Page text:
MINOT AIR FORCE BASE, N.D., --
After fast-paced briefings on system checks and major maintenance, Intercontinental Ballistic Missile operators head out to their office for the day; a launch control center.
Upon arrival, crew changeover relieves prior operators from their duties and refreshes the missile capsule with new missileers.
A successful system check on the capsule and all assigned launch facilities leads to the beginning of a typical 24-hour shift, that is, until a blizzard rolls in and that typical shift turns into a 48-hour mission.
On March 6, small bouts of snow and 60 mph wind gusts caused 91 MW ICBM operators to stay an extra night until a crew could safely replace them.
“Based on the weather reports, we advised our crew to stay on site,” said Lt. Col. Jonathan Austin, 91st Operations Group deputy commander. “They stayed in the capsule and completed their work like any normal shift, just for the second day in a row.”
Once visibility reached zero, it was deemed safer for operators to stay where they were, whether it was on base or 60-90 feet underground in a LCC.
“It’s all about safety,” Austin said. “When you’re traveling 30-80 miles one-way on unpaved roads, it is safer and easier for our Airmen to stay in place.”
Upon initial notification of an extended mission, missileers found themselves with mixed emotions.
“Of course you’re going to be a little disappointed that you’re not going home as planned, but we are here to do our job, right alongside the security forces members that are here for four or five days at a time,” said Capt. Morgan Emerson, 741st Missile Squadron missile combat crew commander.
Despite challenges, missileers maintained their vigilance and were prepared to operate; even if they had to use the back-up plan.
“It’s a game of dealing with sleep shifts and fatigue, and then face power failures to the capsule and LFs,” Emerson said. “At one point during this 48 it seemed like all at the same time, the capsule and LFs were running on diesel, our back-up fuel. We knew how bad it was outside because we could see everything shifting to diesel, but yet we couldn’t actually see outside.”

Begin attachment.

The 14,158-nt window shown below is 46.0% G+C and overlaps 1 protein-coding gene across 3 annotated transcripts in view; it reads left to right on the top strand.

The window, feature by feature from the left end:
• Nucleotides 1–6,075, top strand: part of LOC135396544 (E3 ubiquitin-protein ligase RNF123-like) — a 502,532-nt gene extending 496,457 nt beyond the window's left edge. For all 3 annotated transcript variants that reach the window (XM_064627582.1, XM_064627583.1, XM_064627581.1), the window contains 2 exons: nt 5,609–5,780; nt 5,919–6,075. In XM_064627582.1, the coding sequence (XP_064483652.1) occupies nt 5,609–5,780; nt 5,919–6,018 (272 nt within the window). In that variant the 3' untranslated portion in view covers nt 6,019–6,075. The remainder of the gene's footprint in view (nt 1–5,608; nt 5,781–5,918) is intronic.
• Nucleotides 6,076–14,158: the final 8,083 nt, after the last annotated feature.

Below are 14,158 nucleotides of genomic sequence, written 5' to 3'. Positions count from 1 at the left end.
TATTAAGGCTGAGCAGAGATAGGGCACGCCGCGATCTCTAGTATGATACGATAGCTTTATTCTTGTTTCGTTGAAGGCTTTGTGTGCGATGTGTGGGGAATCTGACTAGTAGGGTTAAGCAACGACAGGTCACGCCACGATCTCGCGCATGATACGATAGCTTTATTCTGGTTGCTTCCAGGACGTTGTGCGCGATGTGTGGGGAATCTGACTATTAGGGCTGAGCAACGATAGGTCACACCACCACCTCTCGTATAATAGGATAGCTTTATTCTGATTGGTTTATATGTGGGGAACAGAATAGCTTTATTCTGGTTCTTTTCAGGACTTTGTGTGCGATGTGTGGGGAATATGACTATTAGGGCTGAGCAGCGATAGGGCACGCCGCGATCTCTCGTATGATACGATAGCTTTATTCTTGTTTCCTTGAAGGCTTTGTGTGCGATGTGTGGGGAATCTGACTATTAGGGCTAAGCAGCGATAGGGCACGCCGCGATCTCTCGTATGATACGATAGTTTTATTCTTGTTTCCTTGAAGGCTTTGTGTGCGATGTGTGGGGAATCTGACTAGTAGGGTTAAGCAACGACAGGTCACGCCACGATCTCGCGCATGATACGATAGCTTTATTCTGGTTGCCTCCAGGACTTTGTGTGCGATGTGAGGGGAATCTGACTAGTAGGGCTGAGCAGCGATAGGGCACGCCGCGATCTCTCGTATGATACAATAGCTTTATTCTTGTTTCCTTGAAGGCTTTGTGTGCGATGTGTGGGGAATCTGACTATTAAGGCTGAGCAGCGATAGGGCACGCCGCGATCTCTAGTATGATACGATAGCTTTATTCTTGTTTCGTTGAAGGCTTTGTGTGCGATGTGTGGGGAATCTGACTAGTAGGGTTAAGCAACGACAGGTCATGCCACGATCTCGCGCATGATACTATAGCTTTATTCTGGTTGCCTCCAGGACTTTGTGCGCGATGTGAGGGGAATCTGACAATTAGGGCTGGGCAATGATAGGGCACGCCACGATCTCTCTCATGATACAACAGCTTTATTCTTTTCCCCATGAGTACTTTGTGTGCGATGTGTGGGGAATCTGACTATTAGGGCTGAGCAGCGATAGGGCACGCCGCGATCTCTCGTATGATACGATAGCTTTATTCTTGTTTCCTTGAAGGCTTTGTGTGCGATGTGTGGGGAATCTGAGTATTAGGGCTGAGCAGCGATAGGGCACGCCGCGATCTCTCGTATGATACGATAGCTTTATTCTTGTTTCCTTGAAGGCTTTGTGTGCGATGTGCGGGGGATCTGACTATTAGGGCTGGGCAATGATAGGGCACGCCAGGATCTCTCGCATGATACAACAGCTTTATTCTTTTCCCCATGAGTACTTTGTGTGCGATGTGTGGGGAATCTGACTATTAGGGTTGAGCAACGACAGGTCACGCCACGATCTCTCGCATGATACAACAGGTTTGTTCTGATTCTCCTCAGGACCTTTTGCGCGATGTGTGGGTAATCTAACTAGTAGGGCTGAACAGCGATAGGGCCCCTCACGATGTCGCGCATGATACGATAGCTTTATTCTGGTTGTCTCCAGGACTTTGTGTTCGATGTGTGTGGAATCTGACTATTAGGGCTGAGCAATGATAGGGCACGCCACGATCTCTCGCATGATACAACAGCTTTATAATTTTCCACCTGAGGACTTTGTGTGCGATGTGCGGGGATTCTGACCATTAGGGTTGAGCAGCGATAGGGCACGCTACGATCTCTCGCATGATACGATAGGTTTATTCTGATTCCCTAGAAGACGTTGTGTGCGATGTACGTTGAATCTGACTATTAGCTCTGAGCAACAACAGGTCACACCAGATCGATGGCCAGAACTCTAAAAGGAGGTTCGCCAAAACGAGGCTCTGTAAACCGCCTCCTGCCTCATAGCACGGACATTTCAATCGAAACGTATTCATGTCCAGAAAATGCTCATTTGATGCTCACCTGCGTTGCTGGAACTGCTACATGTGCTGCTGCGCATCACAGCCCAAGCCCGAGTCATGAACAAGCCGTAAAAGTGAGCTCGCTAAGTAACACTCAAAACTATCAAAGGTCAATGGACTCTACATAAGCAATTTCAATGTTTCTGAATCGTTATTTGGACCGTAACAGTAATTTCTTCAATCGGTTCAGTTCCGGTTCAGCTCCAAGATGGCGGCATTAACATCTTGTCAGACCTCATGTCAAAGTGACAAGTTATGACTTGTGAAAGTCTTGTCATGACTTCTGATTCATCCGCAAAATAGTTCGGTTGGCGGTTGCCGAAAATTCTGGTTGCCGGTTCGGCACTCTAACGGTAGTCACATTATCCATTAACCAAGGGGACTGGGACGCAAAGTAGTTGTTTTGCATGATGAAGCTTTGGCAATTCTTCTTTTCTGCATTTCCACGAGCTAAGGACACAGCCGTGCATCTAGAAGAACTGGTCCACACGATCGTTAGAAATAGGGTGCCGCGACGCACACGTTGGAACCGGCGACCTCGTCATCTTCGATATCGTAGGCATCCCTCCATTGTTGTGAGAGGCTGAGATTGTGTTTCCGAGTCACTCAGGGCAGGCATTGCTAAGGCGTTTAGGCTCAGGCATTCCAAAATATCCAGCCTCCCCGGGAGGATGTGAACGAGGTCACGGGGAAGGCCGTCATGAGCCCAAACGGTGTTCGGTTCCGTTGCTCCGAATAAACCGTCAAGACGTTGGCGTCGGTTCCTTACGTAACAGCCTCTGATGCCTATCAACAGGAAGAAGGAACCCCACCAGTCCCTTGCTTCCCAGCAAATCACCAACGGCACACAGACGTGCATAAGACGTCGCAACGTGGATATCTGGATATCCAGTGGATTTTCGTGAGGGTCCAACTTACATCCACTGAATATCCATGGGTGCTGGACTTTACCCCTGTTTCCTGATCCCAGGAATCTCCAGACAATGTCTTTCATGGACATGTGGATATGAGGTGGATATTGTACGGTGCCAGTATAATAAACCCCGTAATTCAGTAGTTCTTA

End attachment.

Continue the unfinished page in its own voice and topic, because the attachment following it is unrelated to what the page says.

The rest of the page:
Missileers are trained and prepared to complete any tasks they are given, even on an extra shift.
“We are down there every day, 365 days a year, to include holidays or normal week days” Austin said. “Whether it’s a quiet day with little going on, or major maintenance and you have to direct maintenance crews and respond to tests. At the same time, you’re receiving messages through the National Military Command System and you’re responding to those messages; you never know if it’s a test or something you need to act on.”
Some missileers optimized the extra time and used it as a training opportunity.
“When I found out we were staying out there for an extra day, I took out task orders and we studied and performed checklists,” Emerson said. “It was a great opportunity to study and really focus on what we are doing out there.”
For Capt. Will Coley, 91st Operations Support Squadron instructor, this mission was the first time he conducted a 48-hour shift.
“I completed 190 alerts when I was stationed at Malmstrom Air Force Base, Montana,” said Coley. “This was my first alert at Minot and it just so happened to be my first 48 [hour shift] as well. It was my ‘welcome to Minot’ moment.”
Although some people may not find it ideal to be stuck underground for 48 hours, most missileers take pride in their accomplishments and are rewarded for their unique job.
“We weren’t sure how we were getting back the second day, so we were able to fly in a helicopter back to base,” Emerson said. “It’s something every missileer talks about wanting to do before they leave Minot. I’m so glad I got the opportunity.”